This was the day that would live in movie infamy. The attack sequence in "Pearl Harbor" set the record for amount of explosives used in a film--something that was duly noted by the Guinness Book of Records. Special effects experts went through 700 sticks of dynamite, 2,000 feet of primer cord, and 4,000 gallons of gas. Talk about a gas guzzler.
All that fire explains why, in other aspects, this film seems so oxygen-deprived. For an epic about the worst attack America had ever experienced, Jerry Bruckheimer and Michael Bay's "Pearl Harbor" lacks the intensity of energy and emotion you'd expect it to have. Maybe they get lost in a tonal shuffle, because the script and director Bay can't seem to decide whether they want "Pearl Harbor" to be a sweeping romance, a poignant buddy story, a balanced account that shows the Japanese side as well, or an unapologetically flag-waving film. The result is that this strange film plays like a TV mini-series, but without the episodic feel.
Yes, the attack on Pearl Harbor is impressively rendered. The filmmakers even borrowed real Mitsubishi Zeroes from war museums to use, when in the benchmark film against which all others are measured, "Tora! Tora! Tora!," they used all replicas that were constructed like every other set and prop. And they filmed on location in 30 different sites, including several real ships: the USS Lexington and USS Texas. But there are a lot of niggling things wrong with this film.
The first, is that Bay obviously confuses "epic" with "long." Tighter editing would have helped this 183-minute film.
Second, Jon Voight is a talented actor, but in all the films I've watched that have featured actors as President Franklin D. Roosevelt, Voight is the most ill-suited and least convincing.
Third, when the cameras shift to the Japanese point-of-view, the dialogue seems totally unbelievable. Talk about "Lost in Translation."
Fourth, this film glorifies war while pretending to decry it. But from the opening frame, when we see a small boy swiping his daddy's crop-dusting plane to take it for a joy ride, the music and dialogue establish attitudes about flying and fighting that go beyond patriotism. These are people who love to fight, not people who love to defend their country. There's a difference, though Bay doesn't seem to get it.
Fifth, there are some corny and hard-to-believe moments, as when a lowly cook (Cuba Gooding, Jr.) ends up comforting his dying commander, "Everybody's where they need to be, Captain." Cooks calm captains, and nurses tell doctors what to do. Maybe it happens in real life, but that doesn't make it any more believable when you see it onscreen. And though he does a decent job playing it straight, it's still a head-snapper to see Dan Akroyd playing a code breaker.
Finally, the film just doesn't have a vintage look and feel. Everything (and here's where Blu-ray makes a difference) is just too pristine looking, and there aren't nearly enough inconic reminders that we're in a different era. Of course, it's more than that. With a historic incident anchoring it, you expect a historical treatment . . . not a romantic one.
Now, all those criticisms aside, this was a film that had plenty of built-in pockets of interest. It's hard not to be interested in two childhood friends who grow up to be flying buddies in the military and rivals for a woman's affection, and Ben Affleck, Josh Hartnett, and Kate Beckinsale bring their clichéd characters to credible life. But the buddy sideplot, the nurses and sailors' romances, and the cook sideplot just weren't skillfully meshed with the action/attack sequences and the war-room scenes. It feels like a slapdash book report hastily assembled the night before it was due.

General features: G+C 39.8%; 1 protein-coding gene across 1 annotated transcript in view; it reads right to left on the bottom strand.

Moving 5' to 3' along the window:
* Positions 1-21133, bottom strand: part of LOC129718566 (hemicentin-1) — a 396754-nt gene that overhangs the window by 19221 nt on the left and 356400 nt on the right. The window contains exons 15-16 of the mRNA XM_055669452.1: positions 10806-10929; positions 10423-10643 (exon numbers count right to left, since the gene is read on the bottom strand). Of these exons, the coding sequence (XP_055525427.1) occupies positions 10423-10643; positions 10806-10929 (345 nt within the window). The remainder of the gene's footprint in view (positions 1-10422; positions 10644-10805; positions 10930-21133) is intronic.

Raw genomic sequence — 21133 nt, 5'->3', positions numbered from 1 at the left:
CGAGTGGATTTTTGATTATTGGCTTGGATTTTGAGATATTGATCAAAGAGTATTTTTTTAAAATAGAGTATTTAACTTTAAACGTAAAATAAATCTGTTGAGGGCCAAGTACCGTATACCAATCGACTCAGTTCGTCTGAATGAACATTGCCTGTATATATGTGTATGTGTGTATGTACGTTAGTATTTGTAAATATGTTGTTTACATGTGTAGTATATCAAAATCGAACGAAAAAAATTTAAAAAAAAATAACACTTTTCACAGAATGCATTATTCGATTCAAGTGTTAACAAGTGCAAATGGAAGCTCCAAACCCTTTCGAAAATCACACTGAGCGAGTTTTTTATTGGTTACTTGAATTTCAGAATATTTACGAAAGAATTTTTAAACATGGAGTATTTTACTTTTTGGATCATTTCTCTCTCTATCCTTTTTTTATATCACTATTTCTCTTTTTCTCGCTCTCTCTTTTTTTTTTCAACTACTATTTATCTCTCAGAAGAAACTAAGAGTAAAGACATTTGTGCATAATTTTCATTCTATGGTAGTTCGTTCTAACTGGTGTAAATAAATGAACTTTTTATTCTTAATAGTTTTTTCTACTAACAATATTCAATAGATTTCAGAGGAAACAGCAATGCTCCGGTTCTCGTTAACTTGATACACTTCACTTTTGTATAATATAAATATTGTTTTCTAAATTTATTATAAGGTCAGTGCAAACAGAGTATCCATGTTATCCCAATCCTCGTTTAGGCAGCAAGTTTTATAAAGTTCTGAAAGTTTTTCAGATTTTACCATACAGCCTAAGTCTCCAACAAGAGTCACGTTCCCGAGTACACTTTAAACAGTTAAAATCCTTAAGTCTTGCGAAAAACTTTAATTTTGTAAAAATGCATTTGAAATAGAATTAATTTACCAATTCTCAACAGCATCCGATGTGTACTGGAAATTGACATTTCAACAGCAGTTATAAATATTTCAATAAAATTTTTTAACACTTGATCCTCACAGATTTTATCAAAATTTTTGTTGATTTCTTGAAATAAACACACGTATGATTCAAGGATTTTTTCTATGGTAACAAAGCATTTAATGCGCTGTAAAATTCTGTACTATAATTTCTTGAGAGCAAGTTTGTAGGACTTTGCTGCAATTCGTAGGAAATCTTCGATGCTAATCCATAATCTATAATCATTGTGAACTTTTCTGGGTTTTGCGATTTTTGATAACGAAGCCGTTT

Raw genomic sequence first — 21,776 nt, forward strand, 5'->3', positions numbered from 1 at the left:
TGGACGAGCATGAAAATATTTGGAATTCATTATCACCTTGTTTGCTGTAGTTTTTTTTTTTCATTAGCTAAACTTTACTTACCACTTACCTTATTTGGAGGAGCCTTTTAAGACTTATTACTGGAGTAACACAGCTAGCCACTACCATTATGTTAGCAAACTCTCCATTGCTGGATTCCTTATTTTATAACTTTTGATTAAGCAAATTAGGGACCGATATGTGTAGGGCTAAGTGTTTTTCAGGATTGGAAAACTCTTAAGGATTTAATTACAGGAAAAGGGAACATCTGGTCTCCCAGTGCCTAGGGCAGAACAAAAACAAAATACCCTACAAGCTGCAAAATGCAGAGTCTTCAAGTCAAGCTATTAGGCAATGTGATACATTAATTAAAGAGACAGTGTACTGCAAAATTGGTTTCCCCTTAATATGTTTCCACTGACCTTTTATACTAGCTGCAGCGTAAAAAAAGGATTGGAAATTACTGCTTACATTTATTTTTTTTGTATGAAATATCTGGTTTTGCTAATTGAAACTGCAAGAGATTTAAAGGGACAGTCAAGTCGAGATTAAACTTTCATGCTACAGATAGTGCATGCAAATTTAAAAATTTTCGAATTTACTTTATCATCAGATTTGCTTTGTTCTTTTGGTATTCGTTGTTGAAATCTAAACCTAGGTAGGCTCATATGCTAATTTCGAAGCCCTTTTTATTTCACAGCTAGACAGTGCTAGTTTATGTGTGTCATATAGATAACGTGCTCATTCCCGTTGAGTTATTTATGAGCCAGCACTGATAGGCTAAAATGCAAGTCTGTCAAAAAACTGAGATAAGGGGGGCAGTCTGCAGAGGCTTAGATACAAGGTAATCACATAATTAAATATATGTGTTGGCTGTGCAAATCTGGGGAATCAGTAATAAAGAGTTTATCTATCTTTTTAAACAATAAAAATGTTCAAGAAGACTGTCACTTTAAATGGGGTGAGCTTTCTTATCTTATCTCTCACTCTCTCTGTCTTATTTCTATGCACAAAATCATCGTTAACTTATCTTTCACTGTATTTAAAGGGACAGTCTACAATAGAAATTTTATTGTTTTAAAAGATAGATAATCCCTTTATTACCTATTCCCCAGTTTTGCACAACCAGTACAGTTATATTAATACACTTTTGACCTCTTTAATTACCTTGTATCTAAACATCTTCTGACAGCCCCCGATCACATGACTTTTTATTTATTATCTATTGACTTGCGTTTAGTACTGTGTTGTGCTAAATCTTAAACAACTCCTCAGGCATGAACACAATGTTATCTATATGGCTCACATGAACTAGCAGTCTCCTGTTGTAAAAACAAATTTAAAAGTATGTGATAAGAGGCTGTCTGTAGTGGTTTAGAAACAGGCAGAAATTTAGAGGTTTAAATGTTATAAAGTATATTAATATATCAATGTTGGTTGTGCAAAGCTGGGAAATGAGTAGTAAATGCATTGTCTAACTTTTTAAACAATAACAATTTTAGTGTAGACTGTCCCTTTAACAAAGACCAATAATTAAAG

The original source materials must have been pretty decent, because the 1080p Hi-Def (2.35:1) picture looks awfully good, despite a dull palette and plenty of military khaki. The attack sequences especially look good, with licks of flames carrying the full detail around their edges and every ripple of water holding the same amount of detail. Black levels are also strong. Great picture, in other words.
Same with the sound, which earned an Oscar for Sound Editing. The featured option on this disc is the English 5.1 Uncompressed (48kHz/24-bit) audio, and again, the battle scenes especially rock across all the speakers. It's a deep and robust soundtrack. Lesser options are English and French Dolby Digital 5.1, with subtitles in English SDH, French, and Spanish. As with the video, I have no complaints.
There's not much in the way of extras here. From the first two releases there's "Journey to the Screen," a pretty standard making-of feature that runs around 45 minutes long. Also from the first two releases is a music video from Faith Hill, "There You'll Be," which, of course, won't satisfy anyone's appetite for information. From the Director's Cut SE comes a short clip of interviews with real WWII veterans which aired on the History Channel. "Unsung Heroes" is the best of the extras. Also included here is the theatrical trailer and a teaser trailer, and that hard-to-figure "Movie Showcase" feature which gives you "instant access to select movie scenes that showcase the ultimate in high definition picture and sound." If you say so.
"Pearl Harbor" isn't even close to a war epic or historical drama. It's a romance that glorifies war and nationalistic revenge, and doesn't do enough to fill in the gaps between the two main events that anchor the film: the Japanese attack on Pearl Harbor on December 7, 1941, and Gen. Jimmy Doolittle's raid on Tokyo that was launched on April 18, 1942. It's the straightest and shortest as-the-crow-flies route you'll see in a film, which takes a complicated war and reduces it to two major events. "Tora! Tora! Tora!" is still the reigning champ for historical drama, but if you like soapers and romantic treatments, "Pearl Harbor" is the film for you.